Lightweight buffer library
buf.c lets you use regular pointers as expandable buffers. It uses an approach, inspired by sds, of storing metadata before the pointer value.
Declare a buffer by declaring a pointer to an item type. For example, a
char * can be a buffer, or a
struct foo *. Below,
TYPE stands for the type that
you declared for the buffer.
Initialize an empty buffer by setting it to
void buf_truncate(TYPE *);
Set the length of the buffer to zero, but don't free the buffer's memory.
void buf_free(TYPE **);
Release allocated memory for the buffer, and mark it as empty buffer (set to NULL).
size_t buf_len(TYPE *);
Get the length of the data in the buffer.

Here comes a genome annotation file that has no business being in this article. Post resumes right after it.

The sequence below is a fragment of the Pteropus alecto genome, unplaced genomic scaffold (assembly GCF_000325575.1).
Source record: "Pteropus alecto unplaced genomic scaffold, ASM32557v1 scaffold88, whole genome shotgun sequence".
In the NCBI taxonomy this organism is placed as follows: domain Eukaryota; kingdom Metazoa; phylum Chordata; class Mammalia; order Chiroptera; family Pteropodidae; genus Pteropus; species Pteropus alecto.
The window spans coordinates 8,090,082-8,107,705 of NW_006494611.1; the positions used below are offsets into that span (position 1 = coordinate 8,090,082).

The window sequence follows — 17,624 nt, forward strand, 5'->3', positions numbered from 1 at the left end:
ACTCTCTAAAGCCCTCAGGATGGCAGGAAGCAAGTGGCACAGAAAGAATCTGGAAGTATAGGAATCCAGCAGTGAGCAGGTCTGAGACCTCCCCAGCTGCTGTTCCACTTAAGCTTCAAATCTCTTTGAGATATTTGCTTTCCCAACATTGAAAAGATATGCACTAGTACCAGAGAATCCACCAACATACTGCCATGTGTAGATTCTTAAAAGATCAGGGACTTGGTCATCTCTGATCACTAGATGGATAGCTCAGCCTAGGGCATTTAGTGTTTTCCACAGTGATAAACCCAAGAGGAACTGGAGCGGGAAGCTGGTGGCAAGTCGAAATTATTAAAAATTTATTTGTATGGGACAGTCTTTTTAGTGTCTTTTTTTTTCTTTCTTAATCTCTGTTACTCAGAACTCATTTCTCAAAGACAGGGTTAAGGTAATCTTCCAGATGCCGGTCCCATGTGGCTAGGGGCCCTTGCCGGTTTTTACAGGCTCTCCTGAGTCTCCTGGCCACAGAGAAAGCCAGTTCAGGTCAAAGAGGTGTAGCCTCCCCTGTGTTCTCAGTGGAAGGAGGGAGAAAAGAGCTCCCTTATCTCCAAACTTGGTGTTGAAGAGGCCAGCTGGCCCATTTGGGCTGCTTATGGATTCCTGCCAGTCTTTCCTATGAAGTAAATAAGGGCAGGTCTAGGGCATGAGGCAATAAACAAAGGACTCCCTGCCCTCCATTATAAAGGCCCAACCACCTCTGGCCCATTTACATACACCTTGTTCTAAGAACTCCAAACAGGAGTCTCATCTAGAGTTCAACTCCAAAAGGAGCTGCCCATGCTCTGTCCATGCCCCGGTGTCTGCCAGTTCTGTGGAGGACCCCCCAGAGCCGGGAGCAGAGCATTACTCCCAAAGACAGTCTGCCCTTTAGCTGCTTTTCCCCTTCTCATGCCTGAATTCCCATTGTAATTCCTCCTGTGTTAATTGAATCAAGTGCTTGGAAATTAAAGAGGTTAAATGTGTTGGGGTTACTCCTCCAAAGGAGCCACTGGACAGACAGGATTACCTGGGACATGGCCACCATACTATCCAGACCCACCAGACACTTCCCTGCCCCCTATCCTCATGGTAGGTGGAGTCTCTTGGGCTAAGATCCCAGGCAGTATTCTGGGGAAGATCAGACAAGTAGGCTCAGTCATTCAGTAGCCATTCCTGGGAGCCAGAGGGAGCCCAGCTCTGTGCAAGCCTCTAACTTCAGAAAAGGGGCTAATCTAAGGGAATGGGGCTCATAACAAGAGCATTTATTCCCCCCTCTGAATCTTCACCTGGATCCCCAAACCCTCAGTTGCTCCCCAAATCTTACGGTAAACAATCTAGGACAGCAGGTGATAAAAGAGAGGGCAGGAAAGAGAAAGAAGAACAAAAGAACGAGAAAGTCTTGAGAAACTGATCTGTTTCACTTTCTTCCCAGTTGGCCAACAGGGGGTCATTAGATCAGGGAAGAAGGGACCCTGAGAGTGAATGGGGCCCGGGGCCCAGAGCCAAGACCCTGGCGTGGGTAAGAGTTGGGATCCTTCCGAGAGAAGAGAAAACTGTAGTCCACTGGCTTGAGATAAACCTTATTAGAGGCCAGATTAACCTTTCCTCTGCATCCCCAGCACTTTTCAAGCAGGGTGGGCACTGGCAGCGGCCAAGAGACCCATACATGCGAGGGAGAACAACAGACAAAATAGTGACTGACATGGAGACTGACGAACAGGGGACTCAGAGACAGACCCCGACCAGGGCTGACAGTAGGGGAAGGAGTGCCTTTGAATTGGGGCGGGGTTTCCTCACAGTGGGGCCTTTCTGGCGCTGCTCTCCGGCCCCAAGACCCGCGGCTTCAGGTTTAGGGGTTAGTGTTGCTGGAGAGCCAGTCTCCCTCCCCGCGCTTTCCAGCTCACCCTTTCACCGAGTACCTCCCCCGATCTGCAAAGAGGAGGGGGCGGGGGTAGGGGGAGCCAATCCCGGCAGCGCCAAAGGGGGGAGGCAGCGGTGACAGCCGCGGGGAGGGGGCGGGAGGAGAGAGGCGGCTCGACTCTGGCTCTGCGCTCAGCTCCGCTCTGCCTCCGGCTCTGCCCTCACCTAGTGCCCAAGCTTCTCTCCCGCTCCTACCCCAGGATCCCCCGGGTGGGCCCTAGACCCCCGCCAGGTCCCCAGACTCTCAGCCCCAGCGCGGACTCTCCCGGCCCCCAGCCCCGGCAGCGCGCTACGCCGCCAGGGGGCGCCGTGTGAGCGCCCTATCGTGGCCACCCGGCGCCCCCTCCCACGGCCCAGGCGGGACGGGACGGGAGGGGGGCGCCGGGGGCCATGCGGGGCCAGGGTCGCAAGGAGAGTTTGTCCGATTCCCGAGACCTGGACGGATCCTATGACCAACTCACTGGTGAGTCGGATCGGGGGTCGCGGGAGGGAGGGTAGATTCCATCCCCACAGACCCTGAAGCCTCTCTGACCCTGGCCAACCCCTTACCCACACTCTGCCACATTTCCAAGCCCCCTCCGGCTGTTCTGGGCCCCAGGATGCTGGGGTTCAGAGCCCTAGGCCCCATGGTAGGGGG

bool buf_alloc(TYPE **, size_t size);
Ensure that the buffer has enough space for some data. Return true for success, false for failure.
bool buf_put(TYPE **, const void *data, size_t size);
Put some data in the buffer. Return true on success, false on failure.
bool buf_append(TYPE **, const void *data, size_t size);
Write the given data at the end of the buffer, expanding the buffer if necessary. Return true on success, false on failure.